Another line of biblical evidence for the Trinity is that the same divine attributes of glory and majesty are assigned to each of the three persons of the Godhead. The Scriptures teach that the Father, the Son, and the Holy Spirit are eternal. According to Isaiah, God says, “I am the first and the last” (44:6), and Paul adds that God is “eternal” (Rom. 16:26), without beginning or end. John records the Son saying, “I am the first and the last” (Rev. 22:13), and Micah notes that God’s “coming and going are from everlasting” (5:2). In Hebrews we read of the Holy Spirit as “the eternal Spirit” (9:14). All three’Father, Son, and Holy Spirit’are eternal, without beginning or end. Continue reading

Why Calvin Thought Church Discipline is Essential to the Health of the Church

Article by Matthew Tuininga, From the 9Marks Journal (original source here):

Soon after John Calvin was appointed as a pastor of the Genevan church, having only recently arrived as a refugee fleeing persecution in his native France, one of his first actions was to petition the city government for the establishment of church discipline. It was a hard sell. In no other Reformed city had the civil magistrates given clergy such authority. The reformers Zwingli and Bullinger maintained that overseeing the moral lives of Christians was a task for the civil magistrate. Most Reformed theologians and magistrates associated ecclesiastical discipline with papal tyranny.

Calvin acknowledged that the Roman church had grievously abused discipline by wielding it tyrannically to accomplish all manner of church goals. To prevent this evil, he called the magistrates “to ordain and elect certain persons of good life and witness from among the faithful” to shepherd the people on behalf of the church as a whole. These elders, along with the pastors, would bind themselves to the procedure laid out by Jesus in Matthew 18, by which professing Christians were to be held accountable to one another in the life of Christian discipleship.


While the city council granted the pastors’ request in principle, it soon became evident that there was little agreement in practice. Calvin found himself banished from the city. Within three years, however, the city asked him to come back. Though he was reluctant, he agreed to return under the condition that church discipline be established. The city relented, though nearly 15 years of conflict remained before the consistory—the body of pastors and elders charged with the ministry of church discipline—could rest secure from political interference.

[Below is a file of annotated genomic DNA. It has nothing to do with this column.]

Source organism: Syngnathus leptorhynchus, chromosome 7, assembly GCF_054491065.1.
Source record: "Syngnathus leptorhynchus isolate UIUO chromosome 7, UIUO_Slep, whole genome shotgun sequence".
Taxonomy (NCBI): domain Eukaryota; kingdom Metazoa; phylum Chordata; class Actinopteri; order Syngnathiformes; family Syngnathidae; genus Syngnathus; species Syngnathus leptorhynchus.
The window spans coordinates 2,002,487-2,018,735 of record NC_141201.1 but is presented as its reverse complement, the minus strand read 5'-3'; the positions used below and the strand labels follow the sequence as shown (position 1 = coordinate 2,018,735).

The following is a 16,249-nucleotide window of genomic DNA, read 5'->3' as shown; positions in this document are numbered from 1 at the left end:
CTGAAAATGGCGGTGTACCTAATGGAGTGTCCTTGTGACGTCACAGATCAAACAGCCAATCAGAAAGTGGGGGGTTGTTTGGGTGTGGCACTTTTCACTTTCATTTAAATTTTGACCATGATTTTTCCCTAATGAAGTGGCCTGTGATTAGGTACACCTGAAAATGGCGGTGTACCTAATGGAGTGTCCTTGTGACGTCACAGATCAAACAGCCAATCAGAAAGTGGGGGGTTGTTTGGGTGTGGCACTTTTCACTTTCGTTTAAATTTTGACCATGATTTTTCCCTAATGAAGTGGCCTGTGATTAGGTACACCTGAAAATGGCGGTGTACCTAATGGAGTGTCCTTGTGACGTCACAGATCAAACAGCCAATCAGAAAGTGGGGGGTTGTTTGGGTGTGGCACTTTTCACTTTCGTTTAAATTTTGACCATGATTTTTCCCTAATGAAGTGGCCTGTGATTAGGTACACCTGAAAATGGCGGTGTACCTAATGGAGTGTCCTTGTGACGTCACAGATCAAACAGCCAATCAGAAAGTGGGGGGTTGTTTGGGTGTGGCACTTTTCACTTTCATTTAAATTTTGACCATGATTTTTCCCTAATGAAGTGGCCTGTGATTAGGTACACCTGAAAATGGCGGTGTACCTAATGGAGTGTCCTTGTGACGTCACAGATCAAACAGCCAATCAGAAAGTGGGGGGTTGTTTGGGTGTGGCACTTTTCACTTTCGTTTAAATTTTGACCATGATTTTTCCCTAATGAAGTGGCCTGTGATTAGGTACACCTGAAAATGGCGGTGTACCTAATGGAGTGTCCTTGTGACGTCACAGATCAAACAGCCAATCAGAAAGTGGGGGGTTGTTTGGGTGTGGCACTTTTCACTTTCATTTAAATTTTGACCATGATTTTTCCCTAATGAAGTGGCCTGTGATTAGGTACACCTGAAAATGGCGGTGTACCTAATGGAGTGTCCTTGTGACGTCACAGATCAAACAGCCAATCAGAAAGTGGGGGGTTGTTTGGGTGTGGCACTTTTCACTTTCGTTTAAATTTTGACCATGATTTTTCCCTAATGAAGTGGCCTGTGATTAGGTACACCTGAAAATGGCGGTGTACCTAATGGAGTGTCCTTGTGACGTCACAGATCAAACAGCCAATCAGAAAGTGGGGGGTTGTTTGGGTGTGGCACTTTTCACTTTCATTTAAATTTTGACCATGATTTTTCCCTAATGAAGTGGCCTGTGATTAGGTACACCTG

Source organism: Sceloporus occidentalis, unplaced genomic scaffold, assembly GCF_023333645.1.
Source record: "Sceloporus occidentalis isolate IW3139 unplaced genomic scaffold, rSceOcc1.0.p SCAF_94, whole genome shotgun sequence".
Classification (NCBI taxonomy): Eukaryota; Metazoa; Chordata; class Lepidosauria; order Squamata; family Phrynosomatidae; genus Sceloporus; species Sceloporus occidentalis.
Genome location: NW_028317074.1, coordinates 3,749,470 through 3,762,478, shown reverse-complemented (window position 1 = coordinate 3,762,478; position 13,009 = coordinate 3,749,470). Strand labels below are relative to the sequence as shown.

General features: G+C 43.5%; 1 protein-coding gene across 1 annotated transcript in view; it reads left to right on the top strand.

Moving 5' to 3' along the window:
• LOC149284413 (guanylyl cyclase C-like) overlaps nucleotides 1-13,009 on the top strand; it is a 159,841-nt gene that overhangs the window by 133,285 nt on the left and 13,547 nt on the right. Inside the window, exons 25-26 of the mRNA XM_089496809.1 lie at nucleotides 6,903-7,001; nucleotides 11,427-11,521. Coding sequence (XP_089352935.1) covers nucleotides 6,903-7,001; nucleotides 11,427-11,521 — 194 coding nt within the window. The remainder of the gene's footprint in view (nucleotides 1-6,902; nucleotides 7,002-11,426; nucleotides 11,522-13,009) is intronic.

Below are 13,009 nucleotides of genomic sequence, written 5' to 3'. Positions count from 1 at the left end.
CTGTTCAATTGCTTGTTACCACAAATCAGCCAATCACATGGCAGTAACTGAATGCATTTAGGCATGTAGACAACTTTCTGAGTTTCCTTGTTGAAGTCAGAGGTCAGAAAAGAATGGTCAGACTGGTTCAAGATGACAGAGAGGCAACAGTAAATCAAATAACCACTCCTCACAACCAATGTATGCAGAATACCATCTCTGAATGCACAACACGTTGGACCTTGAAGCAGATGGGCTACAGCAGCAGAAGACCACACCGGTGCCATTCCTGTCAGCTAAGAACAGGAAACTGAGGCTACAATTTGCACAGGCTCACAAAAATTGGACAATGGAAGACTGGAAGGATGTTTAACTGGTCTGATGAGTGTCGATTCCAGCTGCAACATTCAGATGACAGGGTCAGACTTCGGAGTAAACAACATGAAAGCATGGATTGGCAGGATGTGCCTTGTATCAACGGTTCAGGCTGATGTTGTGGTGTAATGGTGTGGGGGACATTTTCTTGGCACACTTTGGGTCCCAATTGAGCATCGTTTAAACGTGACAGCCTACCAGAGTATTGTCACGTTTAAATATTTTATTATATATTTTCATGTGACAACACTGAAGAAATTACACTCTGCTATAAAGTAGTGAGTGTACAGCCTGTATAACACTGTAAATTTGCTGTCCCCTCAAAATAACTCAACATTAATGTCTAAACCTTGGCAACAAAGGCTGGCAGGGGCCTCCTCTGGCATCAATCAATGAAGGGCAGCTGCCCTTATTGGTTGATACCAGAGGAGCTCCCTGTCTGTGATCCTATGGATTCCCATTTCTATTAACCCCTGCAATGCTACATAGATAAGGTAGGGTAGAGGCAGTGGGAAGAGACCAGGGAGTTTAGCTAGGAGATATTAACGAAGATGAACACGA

Calvin’s consistory disciplined members of the Genevan church for a wide range of sins including idolatry, violence, sexual immorality, marital problems, and interpersonal conflict. They disciplined men who abused their wives and children, sons who refused to care for their aging parents, landowners who exploited their tenants, doctors who failed to care properly for the sick, merchants who practiced price gouging or sought to prevent economic competition, and employers who exploited or mistreated their workers. While many people were brought before the consistory, temporarily barred from the Lord’s Supper, and required to express public repentance or reconciliation, very few were permanently excommunicated (i.e., banished from participation in the sacraments).


Calvin viewed discipline as a necessary extension of the church’s ministry of word and sacrament. While he did not identify it as a mark of the church, he did insist that discipline is essential to the spiritual health of a church, without which a church cannot long endure.

Discipline was necessary to preserve the honor of God and the integrity of the Lord’s Supper, to protect the members of the church from being led astray by other members, and to call those who were straying to repentance.


At the heart of Calvin’s passion for the exercise of church discipline was his concern that the Lord’s Supper not devolve into a mere ceremony of hypocrisy. The Lord’s Supper is not simply a celebration of the forgiveness of sins, he argued, but a communion of brothers and sisters in “love, peace, and concord.” Calvin again: “None of the brethren can be injured, despised, rejected, abused, or in any way offended by us, without at the same time injuring, despising, and abusing Christ by the wrongs we do; that we cannot disagree with our brethren without at the same time disagreeing with Christ; that we cannot love Christ without loving him in the brethren; that we ought to take the same care of our brethren’s bodies as we take of our own; for they are members of our body; and that, as no part of our body is touched by any feeling of pain which is not spread among all the rest, so we ought not to allow a brother to be affected by any evil, without being touched with compassion for him” (Institutes, 4.17.38).

In short, when Christians celebrated the Lord’s Supper while exploiting, oppressing, or abusing one another, they made a mockery of it.


Calvin insisted that discipline is not an expression of political power but of spiritual power. It is not coercive but pastoral. To be sure, when wielded arbitrarily, church discipline devolved into mere tyranny. But Calvin insisted that a person could only be disciplined for conduct that was clearly and manifestly sinful according to Scripture, and only as long as the person refused to repent of that conduct.